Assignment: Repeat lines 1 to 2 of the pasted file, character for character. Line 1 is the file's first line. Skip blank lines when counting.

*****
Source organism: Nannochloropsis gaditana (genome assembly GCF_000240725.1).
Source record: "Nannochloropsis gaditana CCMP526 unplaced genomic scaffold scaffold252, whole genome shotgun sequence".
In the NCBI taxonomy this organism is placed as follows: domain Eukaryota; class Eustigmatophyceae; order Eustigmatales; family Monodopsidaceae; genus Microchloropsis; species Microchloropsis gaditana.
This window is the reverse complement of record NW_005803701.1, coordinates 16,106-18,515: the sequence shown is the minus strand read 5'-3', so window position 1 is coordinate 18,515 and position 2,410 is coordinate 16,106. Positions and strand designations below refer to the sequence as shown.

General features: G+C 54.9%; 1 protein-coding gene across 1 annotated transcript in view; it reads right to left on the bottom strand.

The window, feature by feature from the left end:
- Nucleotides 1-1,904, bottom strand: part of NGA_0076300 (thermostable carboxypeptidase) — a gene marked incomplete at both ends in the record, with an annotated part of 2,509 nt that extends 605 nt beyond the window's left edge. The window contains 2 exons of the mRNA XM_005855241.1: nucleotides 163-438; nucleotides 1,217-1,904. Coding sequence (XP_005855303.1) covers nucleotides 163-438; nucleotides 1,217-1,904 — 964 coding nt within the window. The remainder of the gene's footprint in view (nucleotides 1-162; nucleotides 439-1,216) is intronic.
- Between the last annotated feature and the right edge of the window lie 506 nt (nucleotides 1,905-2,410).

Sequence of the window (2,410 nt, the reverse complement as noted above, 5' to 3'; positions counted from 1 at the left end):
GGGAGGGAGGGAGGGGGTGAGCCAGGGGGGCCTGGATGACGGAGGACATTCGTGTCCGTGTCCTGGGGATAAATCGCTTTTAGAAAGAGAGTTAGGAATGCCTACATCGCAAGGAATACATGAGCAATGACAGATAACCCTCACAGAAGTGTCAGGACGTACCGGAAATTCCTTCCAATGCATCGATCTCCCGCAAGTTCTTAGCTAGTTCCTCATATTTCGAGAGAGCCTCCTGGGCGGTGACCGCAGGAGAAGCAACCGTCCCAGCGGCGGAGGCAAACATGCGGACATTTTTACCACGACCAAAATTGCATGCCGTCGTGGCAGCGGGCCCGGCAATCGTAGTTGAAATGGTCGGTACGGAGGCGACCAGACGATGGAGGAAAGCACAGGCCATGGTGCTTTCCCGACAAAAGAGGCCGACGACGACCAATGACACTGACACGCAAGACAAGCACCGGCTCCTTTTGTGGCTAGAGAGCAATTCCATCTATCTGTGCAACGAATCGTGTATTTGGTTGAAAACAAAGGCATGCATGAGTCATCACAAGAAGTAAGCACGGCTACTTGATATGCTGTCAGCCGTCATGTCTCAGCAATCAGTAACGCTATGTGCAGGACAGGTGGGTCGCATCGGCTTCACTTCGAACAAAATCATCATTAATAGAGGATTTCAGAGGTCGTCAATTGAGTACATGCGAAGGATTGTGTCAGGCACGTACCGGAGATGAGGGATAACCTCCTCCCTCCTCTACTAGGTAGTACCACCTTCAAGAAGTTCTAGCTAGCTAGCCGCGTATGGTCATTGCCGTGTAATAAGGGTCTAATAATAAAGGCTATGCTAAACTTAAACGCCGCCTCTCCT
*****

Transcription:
Source organism: Nannochloropsis gaditana (genome assembly GCF_000240725.1).
Source record: "Nannochloropsis gaditana CCMP526 unplaced genomic scaffold scaffold252, whole genome shotgun sequence".